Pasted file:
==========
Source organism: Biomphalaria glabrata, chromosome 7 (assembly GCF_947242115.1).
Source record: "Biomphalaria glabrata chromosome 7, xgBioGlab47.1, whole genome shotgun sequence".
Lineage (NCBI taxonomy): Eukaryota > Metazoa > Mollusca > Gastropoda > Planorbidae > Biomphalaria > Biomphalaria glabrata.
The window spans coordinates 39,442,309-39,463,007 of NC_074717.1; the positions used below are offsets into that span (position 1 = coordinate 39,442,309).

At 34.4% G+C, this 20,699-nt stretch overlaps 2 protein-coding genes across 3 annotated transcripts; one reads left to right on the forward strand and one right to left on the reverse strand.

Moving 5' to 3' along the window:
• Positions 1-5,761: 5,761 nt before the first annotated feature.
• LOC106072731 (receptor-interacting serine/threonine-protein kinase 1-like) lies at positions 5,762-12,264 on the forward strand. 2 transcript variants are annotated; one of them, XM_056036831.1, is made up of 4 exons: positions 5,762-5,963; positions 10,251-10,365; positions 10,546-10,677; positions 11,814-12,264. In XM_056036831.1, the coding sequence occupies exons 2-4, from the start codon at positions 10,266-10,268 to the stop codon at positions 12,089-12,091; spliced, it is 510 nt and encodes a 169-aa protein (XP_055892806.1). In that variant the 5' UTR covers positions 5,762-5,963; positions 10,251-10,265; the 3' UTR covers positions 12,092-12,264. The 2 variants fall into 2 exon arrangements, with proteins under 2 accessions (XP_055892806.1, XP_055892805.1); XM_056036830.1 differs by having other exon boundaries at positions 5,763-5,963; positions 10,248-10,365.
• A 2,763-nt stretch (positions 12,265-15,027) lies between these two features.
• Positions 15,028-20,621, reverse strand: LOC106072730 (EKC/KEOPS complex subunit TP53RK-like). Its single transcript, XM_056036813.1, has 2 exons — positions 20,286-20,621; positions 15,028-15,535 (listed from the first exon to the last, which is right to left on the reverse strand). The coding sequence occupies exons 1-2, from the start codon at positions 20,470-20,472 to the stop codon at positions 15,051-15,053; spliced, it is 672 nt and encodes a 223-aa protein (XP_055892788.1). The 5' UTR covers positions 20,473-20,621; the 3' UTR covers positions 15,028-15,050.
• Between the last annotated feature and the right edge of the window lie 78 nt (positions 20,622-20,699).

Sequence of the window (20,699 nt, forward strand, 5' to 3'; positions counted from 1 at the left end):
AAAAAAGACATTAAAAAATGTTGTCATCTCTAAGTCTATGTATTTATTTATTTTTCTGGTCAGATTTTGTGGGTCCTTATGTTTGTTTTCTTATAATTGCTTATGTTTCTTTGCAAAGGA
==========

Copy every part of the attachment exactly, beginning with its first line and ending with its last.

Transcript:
Source organism: Biomphalaria glabrata, chromosome 7 (assembly GCF_947242115.1).
Source record: "Biomphalaria glabrata chromosome 7, xgBioGlab47.1, whole genome shotgun sequence".
Lineage (NCBI taxonomy): Eukaryota > Metazoa > Mollusca > Gastropoda > Planorbidae > Biomphalaria > Biomphalaria glabrata.
The window spans coordinates 39,442,309-39,463,007 of NC_074717.1; the positions used below are offsets into that span (position 1 = coordinate 39,442,309).

At 34.4% G+C, this 20,699-nt stretch overlaps 2 protein-coding genes across 3 annotated transcripts; one reads left to right on the forward strand and one right to left on the reverse strand.

Moving 5' to 3' along the window:
• Positions 1-5,761: 5,761 nt before the first annotated feature.
• LOC106072731 (receptor-interacting serine/threonine-protein kinase 1-like) lies at positions 5,762-12,264 on the forward strand. 2 transcript variants are annotated; one of them, XM_056036831.1, is made up of 4 exons: positions 5,762-5,963; positions 10,251-10,365; positions 10,546-10,677; positions 11,814-12,264. In XM_056036831.1, the coding sequence occupies exons 2-4, from the start codon at positions 10,266-10,268 to the stop codon at positions 12,089-12,091; spliced, it is 510 nt and encodes a 169-aa protein (XP_055892806.1). In that variant the 5' UTR covers positions 5,762-5,963; positions 10,251-10,265; the 3' UTR covers positions 12,092-12,264. The 2 variants fall into 2 exon arrangements, with proteins under 2 accessions (XP_055892806.1, XP_055892805.1); XM_056036830.1 differs by having other exon boundaries at positions 5,763-5,963; positions 10,248-10,365.
• A 2,763-nt stretch (positions 12,265-15,027) lies between these two features.
• Positions 15,028-20,621, reverse strand: LOC106072730 (EKC/KEOPS complex subunit TP53RK-like). Its single transcript, XM_056036813.1, has 2 exons — positions 20,286-20,621; positions 15,028-15,535 (listed from the first exon to the last, which is right to left on the reverse strand). The coding sequence occupies exons 1-2, from the start codon at positions 20,470-20,472 to the stop codon at positions 15,051-15,053; spliced, it is 672 nt and encodes a 223-aa protein (XP_055892788.1). The 5' UTR covers positions 20,473-20,621; the 3' UTR covers positions 15,028-15,050.
• Between the last annotated feature and the right edge of the window lie 78 nt (positions 20,622-20,699).

Sequence of the window (20,699 nt, forward strand, 5' to 3'; positions counted from 1 at the left end):
AAAAAAGACATTAAAAAATGTTGTCATCTCTAAGTCTATGTATTTATTTATTTTTCTGGTCAGATTTTGTGGGTCCTTATGTTTGTTTTCTTATAATTGCTTATGTTTCTTTGCAAAGGA